suddenly behave in a completely different (*and* *dangerous*) way. If
you're in a car, would you really like a corner case, where, every time,
by default the car swapped the brake and accelerator over if you were
turning right in third gear? The car is being completely deterministic -
all you have to do is remember to use the other foot! Maybe I'm too
naive, but should I really have to mess around with the settings to get
a single-click to work the same way here as it does EVERYWHERE else?

Oh - and this has ramifications elsewhere. Probably the easiest way for
me to try and fix this is that whenever calc converts text to a
hyperlink, is to just <ctrl>Z to undo the hyperlink. Except last time I
hit this in calc, <ctrl>Z didn't work that way, I just could NOT disable
calc's autoformat. Oh - and the standard way of disabling the autoformat
didn't work because it was doing it elsewhere. I think I need to go and
see whether that UI nightmare has been fixed ...

Please. I *don't* want to have to fuck about with the settings, in order
to make calc behave like a spreadsheet!

Cheers,
Wol
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Re: Principle of least surprise

Hi!

Well - I tend to agree that having the hyperlinks malfunctional is not
nice. *Possibly* the idea behind showing "hand" cursor over such URLs
even without holding CTRL required for their activation could be to
allow user an easy way to identify the links... but even then, showing
cursor does not necessarily imply that clicking should give both no
following the hyperlink, and no cell selection.

On 09.02.2019 6:23, Joao S. O. Bueno wrote:
> Moreover, I spent sometimes in the options dialog box (that just the
> looks the
> same ms office did in 1996), searching for a way to disable the "convert
> e-mail
> to hyperlink" behavior applcation wise, and could not find any. (Which
> does not
> mean it is not there, just that it is another broken point in the UI).

Heh, it looks like placing all controls for what changes input in one
"AutoCorrect" dialog is indeed just another broken UI. We need better
put it in many different places all over the application instead.

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Jonathan Aquilina-2 Jonathan Aquilina-2
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RE: Principle of least surprise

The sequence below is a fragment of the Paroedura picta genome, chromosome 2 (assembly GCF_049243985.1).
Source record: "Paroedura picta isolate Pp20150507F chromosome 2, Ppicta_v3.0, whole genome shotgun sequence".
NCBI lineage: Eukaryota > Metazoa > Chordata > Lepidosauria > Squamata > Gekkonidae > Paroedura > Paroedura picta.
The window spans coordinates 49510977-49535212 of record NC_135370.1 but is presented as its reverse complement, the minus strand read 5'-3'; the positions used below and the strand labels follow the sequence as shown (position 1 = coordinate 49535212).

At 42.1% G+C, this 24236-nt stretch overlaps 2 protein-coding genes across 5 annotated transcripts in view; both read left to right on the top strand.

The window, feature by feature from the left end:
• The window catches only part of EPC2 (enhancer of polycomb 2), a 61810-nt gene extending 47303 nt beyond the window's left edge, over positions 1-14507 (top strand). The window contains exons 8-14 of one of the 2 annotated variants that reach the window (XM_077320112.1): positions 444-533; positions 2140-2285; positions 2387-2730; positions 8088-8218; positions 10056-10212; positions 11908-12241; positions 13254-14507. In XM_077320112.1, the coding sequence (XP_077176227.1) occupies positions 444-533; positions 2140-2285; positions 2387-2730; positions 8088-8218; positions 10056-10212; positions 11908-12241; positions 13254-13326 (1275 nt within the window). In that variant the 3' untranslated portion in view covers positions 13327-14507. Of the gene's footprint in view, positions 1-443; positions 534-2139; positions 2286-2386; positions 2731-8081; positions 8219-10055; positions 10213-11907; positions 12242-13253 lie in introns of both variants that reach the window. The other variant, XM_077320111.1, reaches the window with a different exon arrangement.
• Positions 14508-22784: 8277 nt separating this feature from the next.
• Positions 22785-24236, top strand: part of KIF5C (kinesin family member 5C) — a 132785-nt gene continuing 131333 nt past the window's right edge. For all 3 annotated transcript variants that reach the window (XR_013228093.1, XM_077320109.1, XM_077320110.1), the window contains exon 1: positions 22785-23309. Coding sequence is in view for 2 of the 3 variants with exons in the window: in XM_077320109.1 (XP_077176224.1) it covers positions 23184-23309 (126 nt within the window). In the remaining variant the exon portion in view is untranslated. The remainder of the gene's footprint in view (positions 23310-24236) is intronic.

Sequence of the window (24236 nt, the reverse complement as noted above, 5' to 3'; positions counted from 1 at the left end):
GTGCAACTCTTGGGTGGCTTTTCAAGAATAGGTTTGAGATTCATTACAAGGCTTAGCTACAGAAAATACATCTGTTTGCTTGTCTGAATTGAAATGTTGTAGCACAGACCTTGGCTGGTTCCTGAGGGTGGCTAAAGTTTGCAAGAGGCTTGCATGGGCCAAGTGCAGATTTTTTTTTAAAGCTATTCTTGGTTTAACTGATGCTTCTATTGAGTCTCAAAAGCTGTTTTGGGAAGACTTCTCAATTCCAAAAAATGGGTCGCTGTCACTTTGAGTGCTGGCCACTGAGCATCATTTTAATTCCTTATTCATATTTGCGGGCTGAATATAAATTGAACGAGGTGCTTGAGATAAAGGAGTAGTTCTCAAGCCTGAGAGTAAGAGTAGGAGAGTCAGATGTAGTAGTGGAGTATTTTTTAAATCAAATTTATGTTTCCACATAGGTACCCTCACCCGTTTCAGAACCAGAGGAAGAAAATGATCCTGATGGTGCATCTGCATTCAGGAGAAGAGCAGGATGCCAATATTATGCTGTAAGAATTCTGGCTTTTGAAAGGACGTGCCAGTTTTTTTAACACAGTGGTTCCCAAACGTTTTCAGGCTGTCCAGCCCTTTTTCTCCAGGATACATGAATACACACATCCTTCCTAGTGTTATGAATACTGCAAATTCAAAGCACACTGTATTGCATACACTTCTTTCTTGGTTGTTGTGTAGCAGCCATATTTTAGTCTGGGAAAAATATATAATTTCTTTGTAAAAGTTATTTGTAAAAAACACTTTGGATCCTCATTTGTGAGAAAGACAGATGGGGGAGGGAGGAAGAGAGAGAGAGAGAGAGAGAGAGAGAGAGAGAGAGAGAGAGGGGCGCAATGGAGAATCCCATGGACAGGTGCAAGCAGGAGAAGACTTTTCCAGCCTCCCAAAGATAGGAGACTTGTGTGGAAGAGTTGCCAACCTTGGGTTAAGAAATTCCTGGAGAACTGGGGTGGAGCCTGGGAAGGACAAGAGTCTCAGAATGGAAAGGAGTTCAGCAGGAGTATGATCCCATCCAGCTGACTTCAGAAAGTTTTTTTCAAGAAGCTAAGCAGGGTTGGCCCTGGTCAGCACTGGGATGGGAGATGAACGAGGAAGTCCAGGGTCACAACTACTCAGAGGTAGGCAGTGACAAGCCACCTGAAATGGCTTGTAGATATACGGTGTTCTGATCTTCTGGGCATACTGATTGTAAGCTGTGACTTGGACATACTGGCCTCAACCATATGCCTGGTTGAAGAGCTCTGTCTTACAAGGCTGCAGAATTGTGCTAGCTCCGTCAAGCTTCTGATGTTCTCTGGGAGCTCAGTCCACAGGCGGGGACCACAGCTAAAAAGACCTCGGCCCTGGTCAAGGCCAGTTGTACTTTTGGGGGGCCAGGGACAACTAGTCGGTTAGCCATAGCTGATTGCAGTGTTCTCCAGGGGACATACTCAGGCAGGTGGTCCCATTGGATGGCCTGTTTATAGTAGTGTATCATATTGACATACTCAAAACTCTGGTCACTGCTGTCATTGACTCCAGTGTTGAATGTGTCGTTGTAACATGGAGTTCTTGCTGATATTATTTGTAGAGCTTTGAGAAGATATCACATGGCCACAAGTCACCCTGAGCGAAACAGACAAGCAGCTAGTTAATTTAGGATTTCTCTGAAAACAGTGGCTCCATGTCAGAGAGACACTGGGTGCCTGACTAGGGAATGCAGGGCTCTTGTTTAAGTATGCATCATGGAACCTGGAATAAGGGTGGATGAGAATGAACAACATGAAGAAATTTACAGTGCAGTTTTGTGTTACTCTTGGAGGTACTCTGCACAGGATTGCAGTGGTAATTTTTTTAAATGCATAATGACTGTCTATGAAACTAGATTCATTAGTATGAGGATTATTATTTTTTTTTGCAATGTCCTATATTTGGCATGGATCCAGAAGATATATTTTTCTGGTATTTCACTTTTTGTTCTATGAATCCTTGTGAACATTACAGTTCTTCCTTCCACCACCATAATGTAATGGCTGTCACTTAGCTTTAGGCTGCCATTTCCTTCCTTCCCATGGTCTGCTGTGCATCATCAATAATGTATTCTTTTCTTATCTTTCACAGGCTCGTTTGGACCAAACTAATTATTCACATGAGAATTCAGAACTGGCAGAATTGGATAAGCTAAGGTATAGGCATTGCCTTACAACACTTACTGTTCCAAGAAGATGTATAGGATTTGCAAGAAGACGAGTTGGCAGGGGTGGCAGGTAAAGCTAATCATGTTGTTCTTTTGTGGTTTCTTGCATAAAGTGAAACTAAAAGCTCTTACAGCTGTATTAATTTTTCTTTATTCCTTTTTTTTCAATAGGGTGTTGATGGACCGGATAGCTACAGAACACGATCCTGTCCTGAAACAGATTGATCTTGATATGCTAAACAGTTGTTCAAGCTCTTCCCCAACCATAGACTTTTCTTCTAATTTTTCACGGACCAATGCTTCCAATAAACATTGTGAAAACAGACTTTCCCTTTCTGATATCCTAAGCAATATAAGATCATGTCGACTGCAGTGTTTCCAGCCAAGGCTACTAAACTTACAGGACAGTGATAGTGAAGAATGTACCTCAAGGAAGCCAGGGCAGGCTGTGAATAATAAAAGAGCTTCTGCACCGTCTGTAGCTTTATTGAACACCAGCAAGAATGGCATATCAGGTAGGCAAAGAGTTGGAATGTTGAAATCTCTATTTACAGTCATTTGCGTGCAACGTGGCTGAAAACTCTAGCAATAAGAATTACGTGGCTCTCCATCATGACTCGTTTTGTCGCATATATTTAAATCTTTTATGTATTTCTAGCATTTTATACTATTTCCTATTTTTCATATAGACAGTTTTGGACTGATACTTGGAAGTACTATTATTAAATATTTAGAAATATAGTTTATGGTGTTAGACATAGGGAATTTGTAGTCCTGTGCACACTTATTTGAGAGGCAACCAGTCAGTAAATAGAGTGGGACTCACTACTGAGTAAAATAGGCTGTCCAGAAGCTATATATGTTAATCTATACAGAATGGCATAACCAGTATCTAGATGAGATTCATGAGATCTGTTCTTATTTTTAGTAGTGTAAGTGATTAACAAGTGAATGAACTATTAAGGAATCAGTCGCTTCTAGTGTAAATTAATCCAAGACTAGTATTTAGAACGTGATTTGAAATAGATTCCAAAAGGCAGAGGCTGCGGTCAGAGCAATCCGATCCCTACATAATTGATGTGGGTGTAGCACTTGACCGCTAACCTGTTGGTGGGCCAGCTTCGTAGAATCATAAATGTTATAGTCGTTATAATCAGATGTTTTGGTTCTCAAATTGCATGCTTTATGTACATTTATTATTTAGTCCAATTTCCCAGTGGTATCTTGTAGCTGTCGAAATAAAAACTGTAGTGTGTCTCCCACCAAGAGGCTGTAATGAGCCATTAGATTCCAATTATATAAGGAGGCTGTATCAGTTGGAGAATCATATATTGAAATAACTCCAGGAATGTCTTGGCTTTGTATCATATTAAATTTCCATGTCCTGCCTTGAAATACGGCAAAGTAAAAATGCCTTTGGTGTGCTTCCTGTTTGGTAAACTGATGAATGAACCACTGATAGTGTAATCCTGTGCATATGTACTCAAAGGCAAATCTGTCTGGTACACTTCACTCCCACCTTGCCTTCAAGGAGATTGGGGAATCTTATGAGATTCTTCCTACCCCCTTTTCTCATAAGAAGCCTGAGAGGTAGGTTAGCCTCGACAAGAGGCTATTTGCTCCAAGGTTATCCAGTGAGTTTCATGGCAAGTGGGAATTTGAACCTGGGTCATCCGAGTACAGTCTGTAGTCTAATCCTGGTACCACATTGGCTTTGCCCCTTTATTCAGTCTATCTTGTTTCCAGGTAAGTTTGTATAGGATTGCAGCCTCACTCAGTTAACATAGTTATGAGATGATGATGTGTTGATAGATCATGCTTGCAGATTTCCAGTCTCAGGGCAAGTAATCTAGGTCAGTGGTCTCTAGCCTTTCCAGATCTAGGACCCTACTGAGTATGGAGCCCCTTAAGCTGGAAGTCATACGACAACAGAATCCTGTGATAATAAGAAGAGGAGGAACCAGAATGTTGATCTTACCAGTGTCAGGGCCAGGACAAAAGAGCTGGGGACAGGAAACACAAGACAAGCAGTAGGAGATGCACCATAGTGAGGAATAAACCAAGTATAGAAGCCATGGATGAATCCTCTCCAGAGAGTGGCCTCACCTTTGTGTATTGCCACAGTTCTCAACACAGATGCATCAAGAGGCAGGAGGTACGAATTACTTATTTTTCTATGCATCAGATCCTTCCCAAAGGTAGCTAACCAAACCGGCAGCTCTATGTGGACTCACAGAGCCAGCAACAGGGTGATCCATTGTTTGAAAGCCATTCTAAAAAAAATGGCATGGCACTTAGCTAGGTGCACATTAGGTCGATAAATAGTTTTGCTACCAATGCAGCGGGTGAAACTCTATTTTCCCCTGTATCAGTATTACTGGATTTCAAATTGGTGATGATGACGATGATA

Hi All,

Is it possible to hit ctrl+K to open the hyperlink window so you can clear the hyperlinks? If I am not mistaken that is how excel does it to allow you to add or remove hyperlinks.

-----Original Message-----
From: LibreOffice <[hidden email]> On Behalf Of Kaganski Mike
Sent: 09 February 2019 08:31
To: [hidden email]; Wols Lists <[hidden email]>
Cc: Piet van Oostrum <[hidden email]>; [hidden email]
Subject: Re: Principle of least surprise

Hi!

Well - I tend to agree that having the hyperlinks malfunctional is not nice. *Possibly* the idea behind showing "hand" cursor over such URLs even without holding CTRL required for their activation could be to allow user an easy way to identify the links... but even then, showing cursor does not necessarily imply that clicking should give both no following the hyperlink, and no cell selection.

On 09.02.2019 6:23, Joao S. O. Bueno wrote:
> Moreover, I spent sometimes in the options dialog box (that just the
> looks the same ms office did in 1996), searching for a way to disable
> the "convert e-mail to hyperlink" behavior applcation wise, and could
> not find any. (Which does not mean it is not there, just that it is
> another broken point in the UI).

Heh, it looks like placing all controls for what changes input in one "AutoCorrect" dialog is indeed just another broken UI. We need better put it in many different places all over the application instead.

--
Best regards,
Mike Kaganski
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Re: Principle of least surprise

In reply to this post by Joao S. O. Bueno
"Joao S. O. Bueno" <[hidden email]> writes:

> Indeed - 
> I just created a 3-cell sheet to check this out, and - it is a behavior
> broken beyond any justification attempt.
>
> Moreover, I spent sometimes in the options dialog box (that just the looks the
> same ms office did in 1996), searching for a way to disable the "convert e-mail
> to hyperlink" behavior applcation wise, and could not find any. (Which does not
> mean it is not there, just that it is another broken point in the UI).
>
That was in one of my earlier posts:

You can better switch off the automatic URL transformation:

Tools > AutoCorrect Options > Options > URL Recognition

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PGP key: [8DAE142BE17999C4]